“Our first bread was wrapped in kraft paper,” Kathleen says. “It looked just like a diaper.” Yet people loved the rustic character and earthy charm of the breads. It was a time when the Slow Food movement was starting to take off in Sonoma, when the awareness of organic ingredients and the value of locally produced goods was beginning to lift off.
In 1996, Della Fattoria began to sell breads at the Sonoma Valley Farmers’ Market. “Baking is kind of lonely,” says Kathleen. “At the farmers’ market, you could really see the joy of sharing bread.” The following year, Aaron left behind his career in restaurant kitchens to join his mother in the bakery. A pastry program followed, then farmers’ markets in Marin and San Francisco.
A program was developed at the bakery for student apprentices to come in and learn the art and craft of bread making. In the early 2000s, Kathleen and Aaron had the bakery going full-tilt in the week just before Easter. Kathleen was out on a delivery run when a call came in from one of her apprentices.
“It was an extern from the CIA,” Kathleen says. “He called and said ‘I used up all of the starter. What do I do now?’” For many bakers, losing their starter is equivalent to losing a cherished family heirloom. Kathleen, however, took it in stride.
“I am never nervous about giving people our starter recipe.” Why? It is the nature of starter to take on the character of place, to acquire the unique yeasts and pollens and other tiny bits that flow through the air wherever the baker is putting hand to flour. “When you take it home, it becomes yours,” she says. It is as simple as that.
For her Easter deliveries, Kathleen turned to the first bread of the day and used it as the beginning of a new starter. “It is as much a team player as any baker. You rely on it,” she says. Done and done.
In 2003, Edmund opened the Della Fattoria Café in downtown Petaluma. Edmund and Kathleen’s daughter, Elisa, came on to manage the café. Aaron joined Executive Chef Kay Baumhefner in the café kitchen, splitting his time between the demands of the bakery and the demands of the café.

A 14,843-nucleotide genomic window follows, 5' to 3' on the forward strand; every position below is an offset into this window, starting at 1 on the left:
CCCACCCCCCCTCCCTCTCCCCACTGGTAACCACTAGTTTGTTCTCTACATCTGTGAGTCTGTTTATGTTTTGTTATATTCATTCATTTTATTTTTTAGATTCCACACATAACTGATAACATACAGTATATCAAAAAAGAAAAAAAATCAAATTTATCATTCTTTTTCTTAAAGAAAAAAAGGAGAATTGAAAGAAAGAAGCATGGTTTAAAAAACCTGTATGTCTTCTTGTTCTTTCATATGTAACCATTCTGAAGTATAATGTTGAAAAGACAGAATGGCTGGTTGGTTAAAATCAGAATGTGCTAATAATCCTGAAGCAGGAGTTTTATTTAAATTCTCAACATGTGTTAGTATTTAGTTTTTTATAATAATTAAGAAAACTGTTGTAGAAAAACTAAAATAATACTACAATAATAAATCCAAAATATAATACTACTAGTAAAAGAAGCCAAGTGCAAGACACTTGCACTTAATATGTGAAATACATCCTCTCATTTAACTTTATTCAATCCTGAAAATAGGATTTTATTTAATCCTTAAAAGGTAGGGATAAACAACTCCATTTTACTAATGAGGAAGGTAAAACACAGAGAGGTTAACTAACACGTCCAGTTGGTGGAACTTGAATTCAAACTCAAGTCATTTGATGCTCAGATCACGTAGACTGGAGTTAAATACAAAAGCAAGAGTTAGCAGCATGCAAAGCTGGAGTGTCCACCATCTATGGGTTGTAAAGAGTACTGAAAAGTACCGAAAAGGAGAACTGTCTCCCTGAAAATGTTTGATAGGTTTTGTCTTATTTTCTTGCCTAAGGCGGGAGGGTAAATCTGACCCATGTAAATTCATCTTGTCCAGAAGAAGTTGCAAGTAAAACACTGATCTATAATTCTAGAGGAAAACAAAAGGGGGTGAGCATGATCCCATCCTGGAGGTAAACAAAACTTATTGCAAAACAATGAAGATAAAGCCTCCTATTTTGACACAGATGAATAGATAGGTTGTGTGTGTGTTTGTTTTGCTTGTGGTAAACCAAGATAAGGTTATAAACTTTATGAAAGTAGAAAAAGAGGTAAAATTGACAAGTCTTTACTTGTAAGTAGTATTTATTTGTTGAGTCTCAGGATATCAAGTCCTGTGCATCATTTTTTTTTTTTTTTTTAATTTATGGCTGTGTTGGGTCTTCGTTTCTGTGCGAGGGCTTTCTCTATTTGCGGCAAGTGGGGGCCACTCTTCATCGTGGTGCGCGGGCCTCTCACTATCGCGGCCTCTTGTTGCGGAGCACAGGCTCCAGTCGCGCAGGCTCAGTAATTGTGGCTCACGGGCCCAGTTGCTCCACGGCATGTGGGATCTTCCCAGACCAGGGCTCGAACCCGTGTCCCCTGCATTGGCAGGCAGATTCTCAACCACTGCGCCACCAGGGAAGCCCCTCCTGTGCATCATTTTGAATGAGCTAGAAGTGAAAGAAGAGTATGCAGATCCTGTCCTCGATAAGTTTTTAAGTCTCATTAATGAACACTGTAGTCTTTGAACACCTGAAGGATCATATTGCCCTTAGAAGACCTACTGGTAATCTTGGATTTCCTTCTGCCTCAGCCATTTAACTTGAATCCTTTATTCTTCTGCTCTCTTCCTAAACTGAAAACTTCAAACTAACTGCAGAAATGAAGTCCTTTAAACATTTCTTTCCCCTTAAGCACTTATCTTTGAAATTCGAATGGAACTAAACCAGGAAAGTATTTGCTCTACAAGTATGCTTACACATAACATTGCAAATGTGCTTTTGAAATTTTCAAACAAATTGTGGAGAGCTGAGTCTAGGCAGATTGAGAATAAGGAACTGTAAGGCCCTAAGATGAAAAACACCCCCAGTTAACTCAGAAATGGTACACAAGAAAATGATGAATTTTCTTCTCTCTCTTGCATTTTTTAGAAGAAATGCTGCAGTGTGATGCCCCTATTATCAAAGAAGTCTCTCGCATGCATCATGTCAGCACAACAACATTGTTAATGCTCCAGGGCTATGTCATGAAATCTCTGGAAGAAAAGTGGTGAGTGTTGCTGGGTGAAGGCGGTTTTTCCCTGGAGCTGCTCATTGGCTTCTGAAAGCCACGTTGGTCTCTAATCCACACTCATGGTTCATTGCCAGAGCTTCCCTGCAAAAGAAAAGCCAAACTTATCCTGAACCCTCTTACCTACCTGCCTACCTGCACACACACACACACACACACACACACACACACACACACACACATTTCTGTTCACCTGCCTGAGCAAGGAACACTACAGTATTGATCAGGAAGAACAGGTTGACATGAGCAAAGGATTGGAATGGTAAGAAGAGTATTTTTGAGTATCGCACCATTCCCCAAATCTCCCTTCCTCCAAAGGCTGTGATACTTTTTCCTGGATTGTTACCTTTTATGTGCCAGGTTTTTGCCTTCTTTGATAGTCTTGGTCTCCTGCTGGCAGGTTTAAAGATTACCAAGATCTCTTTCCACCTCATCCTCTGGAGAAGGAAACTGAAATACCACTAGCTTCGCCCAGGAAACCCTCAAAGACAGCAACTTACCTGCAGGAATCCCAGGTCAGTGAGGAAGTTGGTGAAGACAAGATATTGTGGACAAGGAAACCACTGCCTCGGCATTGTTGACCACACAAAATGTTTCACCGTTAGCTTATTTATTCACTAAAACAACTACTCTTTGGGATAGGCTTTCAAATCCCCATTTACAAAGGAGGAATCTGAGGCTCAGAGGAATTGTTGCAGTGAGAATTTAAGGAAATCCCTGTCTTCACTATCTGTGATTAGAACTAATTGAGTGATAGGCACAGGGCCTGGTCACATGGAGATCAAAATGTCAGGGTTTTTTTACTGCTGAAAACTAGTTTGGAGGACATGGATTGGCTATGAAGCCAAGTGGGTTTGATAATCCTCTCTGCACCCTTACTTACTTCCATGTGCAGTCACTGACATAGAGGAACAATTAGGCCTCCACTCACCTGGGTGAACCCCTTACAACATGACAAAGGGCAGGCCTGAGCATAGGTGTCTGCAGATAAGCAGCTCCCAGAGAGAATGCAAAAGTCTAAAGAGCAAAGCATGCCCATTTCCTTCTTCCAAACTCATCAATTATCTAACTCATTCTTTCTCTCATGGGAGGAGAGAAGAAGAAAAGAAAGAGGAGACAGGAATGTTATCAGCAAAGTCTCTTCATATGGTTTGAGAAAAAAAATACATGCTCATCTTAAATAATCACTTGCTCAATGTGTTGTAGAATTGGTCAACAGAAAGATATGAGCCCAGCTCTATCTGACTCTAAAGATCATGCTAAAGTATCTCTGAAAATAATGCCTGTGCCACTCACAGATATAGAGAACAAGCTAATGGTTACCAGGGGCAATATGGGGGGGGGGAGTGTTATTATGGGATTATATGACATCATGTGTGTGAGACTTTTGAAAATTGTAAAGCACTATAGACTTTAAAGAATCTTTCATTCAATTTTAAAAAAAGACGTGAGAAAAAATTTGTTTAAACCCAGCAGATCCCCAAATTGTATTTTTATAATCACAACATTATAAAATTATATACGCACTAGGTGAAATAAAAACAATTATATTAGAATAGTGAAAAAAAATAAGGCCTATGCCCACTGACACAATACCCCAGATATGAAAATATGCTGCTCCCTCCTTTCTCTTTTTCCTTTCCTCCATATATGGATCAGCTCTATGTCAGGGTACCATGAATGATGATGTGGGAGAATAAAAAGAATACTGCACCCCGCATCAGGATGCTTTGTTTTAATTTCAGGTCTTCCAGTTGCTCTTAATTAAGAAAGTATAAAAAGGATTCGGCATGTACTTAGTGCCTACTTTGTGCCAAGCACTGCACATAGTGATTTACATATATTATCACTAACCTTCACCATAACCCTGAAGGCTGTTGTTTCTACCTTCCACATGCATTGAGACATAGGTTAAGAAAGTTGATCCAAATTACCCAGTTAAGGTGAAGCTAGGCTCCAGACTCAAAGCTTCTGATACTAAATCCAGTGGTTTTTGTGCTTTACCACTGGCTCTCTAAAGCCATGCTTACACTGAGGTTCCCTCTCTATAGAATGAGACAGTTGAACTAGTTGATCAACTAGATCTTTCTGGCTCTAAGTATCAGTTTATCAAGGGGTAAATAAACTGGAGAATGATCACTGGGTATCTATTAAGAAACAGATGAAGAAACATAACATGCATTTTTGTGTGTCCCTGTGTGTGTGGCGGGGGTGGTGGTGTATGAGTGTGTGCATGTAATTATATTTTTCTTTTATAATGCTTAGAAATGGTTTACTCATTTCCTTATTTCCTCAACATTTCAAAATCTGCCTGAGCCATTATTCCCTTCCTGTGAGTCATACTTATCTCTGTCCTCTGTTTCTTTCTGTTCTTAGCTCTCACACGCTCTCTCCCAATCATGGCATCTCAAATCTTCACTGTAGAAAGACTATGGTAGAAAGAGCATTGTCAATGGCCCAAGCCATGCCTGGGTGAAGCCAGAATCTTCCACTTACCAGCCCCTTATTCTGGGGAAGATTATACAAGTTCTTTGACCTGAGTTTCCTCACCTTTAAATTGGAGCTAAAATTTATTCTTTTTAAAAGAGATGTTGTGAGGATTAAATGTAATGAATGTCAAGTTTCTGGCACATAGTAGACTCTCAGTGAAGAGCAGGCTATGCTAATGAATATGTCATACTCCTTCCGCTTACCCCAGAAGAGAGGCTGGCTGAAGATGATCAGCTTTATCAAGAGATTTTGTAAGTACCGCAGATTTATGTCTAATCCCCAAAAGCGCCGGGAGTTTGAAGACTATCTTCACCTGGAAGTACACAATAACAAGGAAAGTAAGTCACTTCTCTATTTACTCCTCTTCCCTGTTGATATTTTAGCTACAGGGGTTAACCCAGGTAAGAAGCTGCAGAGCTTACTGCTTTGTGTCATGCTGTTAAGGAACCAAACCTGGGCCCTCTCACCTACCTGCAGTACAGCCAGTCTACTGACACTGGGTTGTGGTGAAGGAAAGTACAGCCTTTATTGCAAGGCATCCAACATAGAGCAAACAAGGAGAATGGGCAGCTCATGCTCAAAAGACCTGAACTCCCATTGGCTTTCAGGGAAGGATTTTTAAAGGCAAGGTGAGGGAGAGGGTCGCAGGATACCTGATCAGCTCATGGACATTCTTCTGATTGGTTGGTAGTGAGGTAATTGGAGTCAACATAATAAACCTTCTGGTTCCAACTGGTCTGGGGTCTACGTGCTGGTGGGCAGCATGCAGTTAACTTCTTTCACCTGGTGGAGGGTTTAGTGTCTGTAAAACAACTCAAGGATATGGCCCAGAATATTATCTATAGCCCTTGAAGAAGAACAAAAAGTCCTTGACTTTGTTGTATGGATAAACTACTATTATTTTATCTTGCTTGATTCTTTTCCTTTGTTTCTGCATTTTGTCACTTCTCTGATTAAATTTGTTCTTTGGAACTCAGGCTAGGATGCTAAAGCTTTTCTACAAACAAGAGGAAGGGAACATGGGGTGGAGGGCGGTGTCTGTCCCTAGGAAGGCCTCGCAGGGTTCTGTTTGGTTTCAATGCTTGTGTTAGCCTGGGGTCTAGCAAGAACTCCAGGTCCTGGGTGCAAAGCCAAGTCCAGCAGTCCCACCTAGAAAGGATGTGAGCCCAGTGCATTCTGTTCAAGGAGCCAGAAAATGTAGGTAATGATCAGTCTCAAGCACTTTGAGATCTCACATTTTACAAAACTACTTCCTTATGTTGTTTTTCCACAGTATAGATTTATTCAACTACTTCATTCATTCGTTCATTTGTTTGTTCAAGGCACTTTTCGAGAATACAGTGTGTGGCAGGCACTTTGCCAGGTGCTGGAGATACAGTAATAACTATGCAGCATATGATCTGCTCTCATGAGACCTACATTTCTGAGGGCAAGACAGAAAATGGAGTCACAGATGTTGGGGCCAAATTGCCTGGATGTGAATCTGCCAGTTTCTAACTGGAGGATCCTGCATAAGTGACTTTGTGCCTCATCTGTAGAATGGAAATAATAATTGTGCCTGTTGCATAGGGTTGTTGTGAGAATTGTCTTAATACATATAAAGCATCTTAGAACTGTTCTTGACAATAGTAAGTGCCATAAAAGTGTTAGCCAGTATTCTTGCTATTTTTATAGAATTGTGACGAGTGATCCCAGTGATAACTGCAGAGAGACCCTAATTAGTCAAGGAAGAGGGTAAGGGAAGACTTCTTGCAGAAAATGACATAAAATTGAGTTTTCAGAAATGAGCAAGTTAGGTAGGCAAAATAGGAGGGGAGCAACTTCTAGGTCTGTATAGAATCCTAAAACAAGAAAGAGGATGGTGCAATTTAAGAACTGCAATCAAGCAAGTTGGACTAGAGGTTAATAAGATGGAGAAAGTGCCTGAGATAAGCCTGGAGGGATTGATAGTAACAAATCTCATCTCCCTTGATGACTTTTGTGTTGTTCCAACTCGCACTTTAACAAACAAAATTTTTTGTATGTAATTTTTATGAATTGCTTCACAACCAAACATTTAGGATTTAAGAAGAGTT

“We entertained all the time,” says Kathleen, who thought the convivial family-style environment of her home would translate well to the café setting. Though there are many smaller tables, a large community table anchors the room, giving patrons the chance to dine and interact with the broader community, to meet others who value the joys of the table.
More recently, Kathleen connected with Carol Field, the baker and cookbook author who inspired Kathleen to begin her own bread journey. Over two days, Kathleen and Carol baked bread and shot countless photos, many of them included in the publication of Field’s The Italian Baker, Revised: The Classic Tastes of the Italian Countryside in 2011. “It completed the circle,” Kathleen says. Meanwhile, Kathleen’s book, Della Fattoria Bread is expected in autumn of this year.
Now 20 years into the bread business, Kathleen has no plans to retire. Though she handed off the majority of the bread making duties to Head Baker Isaac Cermak (who, fittingly, began his career at Della as an 18-year-old apprentice from Santa Rosa Junior College), Kathleen still handles all the orders, develops the recipes and checks in on the bakery. Aaron has taken over as head chef of the café while Elisa now manages the business’s marketing, the family garden, Della’s on-property vacation rentals and all other events at the farm.
And Edmund? In addition to the café, Edmund manages the farmers’ markets and, together with Elisa, manages the family farm and gardens, the source of much of the eggs (the farm has 60 chickens now) and produce served at the café.
Family, community, hearth, table. These concepts define Della Fattoria. The Italian name is an affirmation of the family’s commitment to making bread in a certain traditional way, breads with a sense of place and a rustic country character. The Webers’ commitment to craft is evident from the first bite to the last—big-hearted, full-bodied, soulful. It tastes just like food produced on a farm in the heart of Sonoma’s chicken and egg country should.